American Airlines has been surveying changes to elite benefits, including whether systemwide upgrades become part of a ‘choice benefit’ that would allow members to choose something else instead (and could even extend this choice to 75,000 mile Platinum Pro elites, not just Executive Platinums).
Senior Vice President Vasu Raja, whose portfolio includes overseeing the AAdvantage frequent flyer program, offered a clue about the airline’s thinking on top tier upgrade benefits speaking to the Cowen Global Transportation and Sustainable Mobility Conference. He sat with President Robert Isom and CFO Derek Kerr, answering questions from Cowen’s Helane Becker.
Pledging AAdvantage As Collateral To The Federal Government
American expects to close on its $4.75 billion CARES Act subsidized loan by the end of September, paying Libor plus 350 basis points, secured by the AAdvantage program. United and Delta are using their loyalty programs to raise funds in private markets, but American says they’re happy with the money from the government because it’s cheaper. American, with double the debt load of Delta, may not have had the same options for unencumbered assets to secure the government loan otherwise.
The airline suggested that with Southwest declining to take subsidized CARES Act loans, more funds could be available as well.
Becker points out the airline will have $50 billion in debt, $1.5 billion in interest expense, and a repayment challenge as a shrinking airline.
Valuing A Customer’s Loyalty, Not Business Travel Loyalty
American thinks it benefits disproportionately from where travel demand is at the moment – with the Sun Belt, and in particular Arizona and Florida rebounding faster than the rest of the country. That’s because their network is concentrated away from the Coasts.
This is clearly leisure demand with business travel down 95%. The airline has “endeavored to preserve connectivity,” in Raja’s words, so while before the pandemic its most-connected Dallas and Charlotte hubs accounted for 40% of the airline now through winter that ranges between 55% – 60%.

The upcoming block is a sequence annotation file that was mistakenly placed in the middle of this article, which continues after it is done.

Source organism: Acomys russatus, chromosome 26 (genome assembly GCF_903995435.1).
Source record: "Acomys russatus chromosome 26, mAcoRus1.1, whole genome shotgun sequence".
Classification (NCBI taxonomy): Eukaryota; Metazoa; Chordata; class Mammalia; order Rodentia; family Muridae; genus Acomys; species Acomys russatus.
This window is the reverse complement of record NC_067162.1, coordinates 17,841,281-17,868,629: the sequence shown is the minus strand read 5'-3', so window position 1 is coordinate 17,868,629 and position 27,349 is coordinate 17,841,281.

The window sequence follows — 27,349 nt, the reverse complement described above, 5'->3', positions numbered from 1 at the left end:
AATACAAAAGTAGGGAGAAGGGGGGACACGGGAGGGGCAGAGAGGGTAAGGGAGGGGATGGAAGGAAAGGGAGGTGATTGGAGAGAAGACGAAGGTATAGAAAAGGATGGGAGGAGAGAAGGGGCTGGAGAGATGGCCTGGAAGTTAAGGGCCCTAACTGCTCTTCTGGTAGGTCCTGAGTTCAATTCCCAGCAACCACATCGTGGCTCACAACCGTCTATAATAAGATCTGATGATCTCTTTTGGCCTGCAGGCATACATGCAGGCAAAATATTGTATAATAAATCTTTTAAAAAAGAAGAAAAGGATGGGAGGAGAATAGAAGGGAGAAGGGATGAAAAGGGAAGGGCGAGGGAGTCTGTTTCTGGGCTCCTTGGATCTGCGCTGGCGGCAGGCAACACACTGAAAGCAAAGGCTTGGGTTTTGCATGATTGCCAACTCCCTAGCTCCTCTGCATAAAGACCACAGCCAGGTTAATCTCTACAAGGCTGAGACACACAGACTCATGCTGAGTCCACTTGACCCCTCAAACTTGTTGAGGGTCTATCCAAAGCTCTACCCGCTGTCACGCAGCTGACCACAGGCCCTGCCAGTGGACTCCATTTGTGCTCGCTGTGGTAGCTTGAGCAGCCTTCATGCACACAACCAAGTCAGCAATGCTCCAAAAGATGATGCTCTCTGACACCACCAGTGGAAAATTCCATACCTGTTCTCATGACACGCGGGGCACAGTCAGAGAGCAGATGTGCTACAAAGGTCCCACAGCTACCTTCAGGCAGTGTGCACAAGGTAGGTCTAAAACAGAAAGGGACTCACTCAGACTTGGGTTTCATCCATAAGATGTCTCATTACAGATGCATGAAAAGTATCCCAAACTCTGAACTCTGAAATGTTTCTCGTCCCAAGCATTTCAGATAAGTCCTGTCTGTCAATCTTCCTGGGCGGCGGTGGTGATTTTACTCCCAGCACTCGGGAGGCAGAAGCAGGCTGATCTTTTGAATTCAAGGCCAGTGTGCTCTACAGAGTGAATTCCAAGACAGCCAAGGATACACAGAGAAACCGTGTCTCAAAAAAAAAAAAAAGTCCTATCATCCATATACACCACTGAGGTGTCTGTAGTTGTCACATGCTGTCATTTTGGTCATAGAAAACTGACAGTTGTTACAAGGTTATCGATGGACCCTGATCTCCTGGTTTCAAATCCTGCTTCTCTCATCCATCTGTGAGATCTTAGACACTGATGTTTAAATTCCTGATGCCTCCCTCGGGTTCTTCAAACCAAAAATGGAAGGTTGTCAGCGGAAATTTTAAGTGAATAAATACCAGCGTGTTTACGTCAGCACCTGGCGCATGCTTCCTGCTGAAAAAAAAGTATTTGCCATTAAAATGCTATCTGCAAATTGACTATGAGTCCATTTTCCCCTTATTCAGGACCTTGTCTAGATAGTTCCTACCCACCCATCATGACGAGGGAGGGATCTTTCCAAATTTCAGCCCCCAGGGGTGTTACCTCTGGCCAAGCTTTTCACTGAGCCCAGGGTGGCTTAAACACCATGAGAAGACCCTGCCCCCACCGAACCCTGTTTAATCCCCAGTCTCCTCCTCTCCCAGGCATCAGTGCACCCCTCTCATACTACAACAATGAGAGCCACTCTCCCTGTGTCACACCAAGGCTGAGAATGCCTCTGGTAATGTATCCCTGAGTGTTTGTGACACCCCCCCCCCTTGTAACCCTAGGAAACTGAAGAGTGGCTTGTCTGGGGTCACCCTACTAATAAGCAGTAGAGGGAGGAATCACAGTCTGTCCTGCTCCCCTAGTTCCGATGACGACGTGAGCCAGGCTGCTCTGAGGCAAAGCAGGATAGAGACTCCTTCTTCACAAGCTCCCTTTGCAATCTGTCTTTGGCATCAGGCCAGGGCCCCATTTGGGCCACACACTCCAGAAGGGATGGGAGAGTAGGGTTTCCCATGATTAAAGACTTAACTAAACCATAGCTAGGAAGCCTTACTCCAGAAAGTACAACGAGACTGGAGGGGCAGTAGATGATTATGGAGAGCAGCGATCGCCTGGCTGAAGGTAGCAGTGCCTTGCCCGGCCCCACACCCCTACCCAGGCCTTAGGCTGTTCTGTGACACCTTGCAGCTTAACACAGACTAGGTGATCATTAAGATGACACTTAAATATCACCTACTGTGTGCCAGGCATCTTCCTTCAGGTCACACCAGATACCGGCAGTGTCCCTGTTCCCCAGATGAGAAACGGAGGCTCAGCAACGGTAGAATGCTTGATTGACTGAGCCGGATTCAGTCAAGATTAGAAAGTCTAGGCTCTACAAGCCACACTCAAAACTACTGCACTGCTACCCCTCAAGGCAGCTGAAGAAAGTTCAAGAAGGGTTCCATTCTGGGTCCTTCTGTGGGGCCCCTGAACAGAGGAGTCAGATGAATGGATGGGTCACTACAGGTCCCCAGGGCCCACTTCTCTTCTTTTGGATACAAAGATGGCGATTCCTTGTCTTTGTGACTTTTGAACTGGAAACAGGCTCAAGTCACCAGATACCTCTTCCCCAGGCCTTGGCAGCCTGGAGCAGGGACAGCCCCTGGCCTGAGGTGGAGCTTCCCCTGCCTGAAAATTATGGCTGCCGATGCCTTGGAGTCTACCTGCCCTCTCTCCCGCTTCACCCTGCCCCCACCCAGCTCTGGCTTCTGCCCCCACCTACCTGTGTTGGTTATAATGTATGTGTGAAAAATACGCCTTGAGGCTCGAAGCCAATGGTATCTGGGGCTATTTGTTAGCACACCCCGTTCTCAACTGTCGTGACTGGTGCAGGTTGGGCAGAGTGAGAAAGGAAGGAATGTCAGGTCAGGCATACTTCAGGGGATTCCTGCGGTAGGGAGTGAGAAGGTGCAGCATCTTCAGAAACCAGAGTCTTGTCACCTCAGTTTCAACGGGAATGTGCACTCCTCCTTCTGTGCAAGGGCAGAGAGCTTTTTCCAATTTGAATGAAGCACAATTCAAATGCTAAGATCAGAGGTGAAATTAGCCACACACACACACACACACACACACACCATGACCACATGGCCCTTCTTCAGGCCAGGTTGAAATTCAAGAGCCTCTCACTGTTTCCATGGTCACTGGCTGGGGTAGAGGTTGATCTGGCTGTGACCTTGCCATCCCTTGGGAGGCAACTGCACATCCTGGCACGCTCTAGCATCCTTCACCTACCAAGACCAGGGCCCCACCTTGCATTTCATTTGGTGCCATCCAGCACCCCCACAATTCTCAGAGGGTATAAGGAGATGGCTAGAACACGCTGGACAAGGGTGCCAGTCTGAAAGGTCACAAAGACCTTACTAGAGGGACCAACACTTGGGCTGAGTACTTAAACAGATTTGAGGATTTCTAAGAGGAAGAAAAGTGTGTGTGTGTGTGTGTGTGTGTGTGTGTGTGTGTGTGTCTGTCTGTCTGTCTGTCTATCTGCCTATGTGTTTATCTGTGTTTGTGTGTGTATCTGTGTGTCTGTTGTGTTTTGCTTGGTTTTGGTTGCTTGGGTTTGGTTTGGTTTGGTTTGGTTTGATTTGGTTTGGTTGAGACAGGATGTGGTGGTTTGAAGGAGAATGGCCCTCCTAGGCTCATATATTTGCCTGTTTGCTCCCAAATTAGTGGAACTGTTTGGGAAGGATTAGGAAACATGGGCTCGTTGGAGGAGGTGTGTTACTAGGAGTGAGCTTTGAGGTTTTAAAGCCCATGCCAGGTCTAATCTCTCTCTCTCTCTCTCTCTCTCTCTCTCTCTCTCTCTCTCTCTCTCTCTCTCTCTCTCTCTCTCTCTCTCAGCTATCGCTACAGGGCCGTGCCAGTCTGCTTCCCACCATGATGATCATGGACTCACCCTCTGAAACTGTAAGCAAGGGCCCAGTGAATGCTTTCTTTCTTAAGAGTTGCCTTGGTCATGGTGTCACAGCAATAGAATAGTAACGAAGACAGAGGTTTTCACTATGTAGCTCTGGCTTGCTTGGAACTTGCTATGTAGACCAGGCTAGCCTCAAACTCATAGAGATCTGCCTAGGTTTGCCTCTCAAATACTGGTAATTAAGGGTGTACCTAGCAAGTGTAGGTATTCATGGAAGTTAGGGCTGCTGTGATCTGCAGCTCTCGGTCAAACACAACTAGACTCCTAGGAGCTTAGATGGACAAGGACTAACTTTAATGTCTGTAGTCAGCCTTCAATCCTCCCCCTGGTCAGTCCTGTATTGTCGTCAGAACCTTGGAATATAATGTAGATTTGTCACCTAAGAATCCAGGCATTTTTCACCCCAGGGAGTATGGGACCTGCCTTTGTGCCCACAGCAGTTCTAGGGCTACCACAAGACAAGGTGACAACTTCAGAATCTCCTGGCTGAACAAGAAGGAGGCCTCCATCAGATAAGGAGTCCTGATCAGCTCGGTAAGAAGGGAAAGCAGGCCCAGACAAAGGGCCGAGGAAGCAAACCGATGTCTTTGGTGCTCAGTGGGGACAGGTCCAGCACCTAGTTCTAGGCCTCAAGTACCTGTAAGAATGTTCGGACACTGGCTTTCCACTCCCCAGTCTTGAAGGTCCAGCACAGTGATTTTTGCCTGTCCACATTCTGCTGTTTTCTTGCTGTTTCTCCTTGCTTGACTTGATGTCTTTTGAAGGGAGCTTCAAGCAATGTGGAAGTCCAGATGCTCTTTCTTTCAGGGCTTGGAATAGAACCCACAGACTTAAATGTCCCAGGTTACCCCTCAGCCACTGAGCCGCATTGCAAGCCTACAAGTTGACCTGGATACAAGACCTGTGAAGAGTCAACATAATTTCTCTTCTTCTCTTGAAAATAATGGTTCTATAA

The people traveling now are “under 40 with no (AAdvantage elite) status” in contrast to having earned “20 points of revenue” from customers over 40 on business travel in the past. The business travel they’re seeing is often a mix of business and leisure to leisure destinations.
Raja doesn’t see customer demographics changing back “until deep into vaccine penetration” which is when older coastal business travelers will return, so they “need to build a relationship with people who are new customers, graduating them to higher tiers of loyalty.”
That’s what’s behind the change to honor elite benefits on basic economy tickets.
Raja wants to “think about a customer as a customer and not a series of transactions” realizing that business travelers are leisure travelers and treating them well when they’re traveling for leisure is crucial to maintaining a relationship that brings their high value business trips. By “understanding the customer not just as a transaction” they can “better plan the network.” The “loyalty program will change for wallet share” which in many ways harkens back to how airlines thought about loyalty before devaluations that started about 8 years ago, becoming ‘revenue-based’ which really meant revenue on a specific trip-based.
Expect To Introduce Elite Upgrades On Partners
American offers reciprocal upgrades with British Airways and Iberia, but only using miles on full fare tickets. They talked about reciprocal upgrades with Qantas four years ago as part of introducing a new joint venture. But better integration of elite recognition across partners hasn’t happened. So what’s changing?
Raja says that since American is shrinking he “envision[s] a more seamless experience across partners” both with new partners Alaska and JetBlue and with “longstanding” partners IAG (British Airways, Iberia and others), Japan Airlines, and Qantas. He notes that while American will “be a smaller airline” the networks of partners are “strong in major business travel markets,” and so it makes sense to offer a “seamless benefit for Executive Platinums [in the form of] upgrades across the global network.”
British Airways First Class
Qantas First Class
Along these same lines Japan Airlines has joined American’s small business Business ExtrAA program as an earning and redemption partner, joining British Airways and Iberia which have already been added.